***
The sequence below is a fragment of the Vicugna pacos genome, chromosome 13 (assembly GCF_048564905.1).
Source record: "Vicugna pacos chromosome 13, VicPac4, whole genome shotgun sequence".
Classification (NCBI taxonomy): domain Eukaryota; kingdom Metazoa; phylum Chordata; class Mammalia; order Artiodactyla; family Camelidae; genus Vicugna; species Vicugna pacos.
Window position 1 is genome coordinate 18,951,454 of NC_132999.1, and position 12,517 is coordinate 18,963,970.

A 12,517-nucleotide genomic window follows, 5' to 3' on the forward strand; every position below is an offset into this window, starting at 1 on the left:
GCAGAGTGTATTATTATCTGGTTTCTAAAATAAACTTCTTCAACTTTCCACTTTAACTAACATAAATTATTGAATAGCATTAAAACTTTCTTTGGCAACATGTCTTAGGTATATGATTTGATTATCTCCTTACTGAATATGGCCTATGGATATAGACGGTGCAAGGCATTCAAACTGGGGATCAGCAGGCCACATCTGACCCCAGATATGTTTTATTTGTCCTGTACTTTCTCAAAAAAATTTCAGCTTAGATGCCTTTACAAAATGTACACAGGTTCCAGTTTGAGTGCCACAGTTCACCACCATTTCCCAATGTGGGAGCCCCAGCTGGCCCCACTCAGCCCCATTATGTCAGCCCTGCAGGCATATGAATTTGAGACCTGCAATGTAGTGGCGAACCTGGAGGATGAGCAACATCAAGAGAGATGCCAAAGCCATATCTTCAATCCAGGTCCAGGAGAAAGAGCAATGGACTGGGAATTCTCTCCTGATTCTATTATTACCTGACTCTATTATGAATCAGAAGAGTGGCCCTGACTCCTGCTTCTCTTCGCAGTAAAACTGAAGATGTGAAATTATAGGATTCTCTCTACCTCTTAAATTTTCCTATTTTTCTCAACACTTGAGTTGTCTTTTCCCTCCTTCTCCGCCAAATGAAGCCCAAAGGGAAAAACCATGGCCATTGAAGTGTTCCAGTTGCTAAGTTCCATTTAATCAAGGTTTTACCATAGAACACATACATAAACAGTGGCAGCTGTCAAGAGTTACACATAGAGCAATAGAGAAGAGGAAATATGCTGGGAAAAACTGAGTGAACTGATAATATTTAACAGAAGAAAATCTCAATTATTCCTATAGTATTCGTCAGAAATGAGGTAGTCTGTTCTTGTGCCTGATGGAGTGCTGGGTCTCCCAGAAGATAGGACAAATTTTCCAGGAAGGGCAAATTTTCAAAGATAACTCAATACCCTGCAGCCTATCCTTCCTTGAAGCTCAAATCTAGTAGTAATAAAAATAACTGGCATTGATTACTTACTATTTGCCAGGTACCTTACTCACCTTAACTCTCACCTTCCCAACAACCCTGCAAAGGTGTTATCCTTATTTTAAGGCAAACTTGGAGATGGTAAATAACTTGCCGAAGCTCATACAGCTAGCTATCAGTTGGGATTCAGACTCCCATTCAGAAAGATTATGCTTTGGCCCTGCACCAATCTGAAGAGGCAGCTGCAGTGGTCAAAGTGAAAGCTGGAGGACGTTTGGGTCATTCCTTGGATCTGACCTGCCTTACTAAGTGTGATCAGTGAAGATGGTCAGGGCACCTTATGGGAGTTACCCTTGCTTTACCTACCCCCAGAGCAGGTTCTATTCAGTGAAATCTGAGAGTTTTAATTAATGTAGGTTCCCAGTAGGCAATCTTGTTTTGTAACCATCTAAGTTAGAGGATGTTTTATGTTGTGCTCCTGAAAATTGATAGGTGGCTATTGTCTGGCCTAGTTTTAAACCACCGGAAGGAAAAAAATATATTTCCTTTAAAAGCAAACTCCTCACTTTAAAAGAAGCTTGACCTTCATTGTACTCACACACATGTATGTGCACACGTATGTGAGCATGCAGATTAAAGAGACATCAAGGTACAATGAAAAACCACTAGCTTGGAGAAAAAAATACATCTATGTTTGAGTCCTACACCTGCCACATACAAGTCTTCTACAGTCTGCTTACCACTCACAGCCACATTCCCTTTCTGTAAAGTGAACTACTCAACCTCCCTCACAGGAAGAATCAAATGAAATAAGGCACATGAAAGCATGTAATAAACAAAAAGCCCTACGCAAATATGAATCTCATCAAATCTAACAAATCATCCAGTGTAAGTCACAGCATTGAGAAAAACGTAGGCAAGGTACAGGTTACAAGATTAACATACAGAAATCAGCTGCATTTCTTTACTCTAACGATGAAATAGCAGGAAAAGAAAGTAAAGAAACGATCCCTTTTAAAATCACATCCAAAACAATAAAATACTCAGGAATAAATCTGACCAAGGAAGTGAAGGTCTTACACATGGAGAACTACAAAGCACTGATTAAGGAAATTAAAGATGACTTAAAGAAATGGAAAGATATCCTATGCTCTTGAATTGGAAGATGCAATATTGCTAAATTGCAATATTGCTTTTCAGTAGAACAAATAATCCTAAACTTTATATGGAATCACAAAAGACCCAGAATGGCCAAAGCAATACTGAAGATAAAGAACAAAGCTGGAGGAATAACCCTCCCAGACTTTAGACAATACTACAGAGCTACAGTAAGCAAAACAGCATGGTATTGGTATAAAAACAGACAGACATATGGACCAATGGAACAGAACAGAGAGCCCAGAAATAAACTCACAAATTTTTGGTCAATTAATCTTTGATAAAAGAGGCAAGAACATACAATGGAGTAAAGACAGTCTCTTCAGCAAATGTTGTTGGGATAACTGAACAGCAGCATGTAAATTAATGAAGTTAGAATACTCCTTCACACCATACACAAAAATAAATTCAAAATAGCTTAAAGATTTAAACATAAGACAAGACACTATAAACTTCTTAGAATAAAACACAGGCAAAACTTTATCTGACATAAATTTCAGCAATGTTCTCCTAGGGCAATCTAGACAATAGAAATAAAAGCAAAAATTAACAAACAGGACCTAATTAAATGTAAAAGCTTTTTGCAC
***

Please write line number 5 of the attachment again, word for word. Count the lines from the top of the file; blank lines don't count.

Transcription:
A 12,517-nucleotide genomic window follows, 5' to 3' on the forward strand; every position below is an offset into this window, starting at 1 on the left: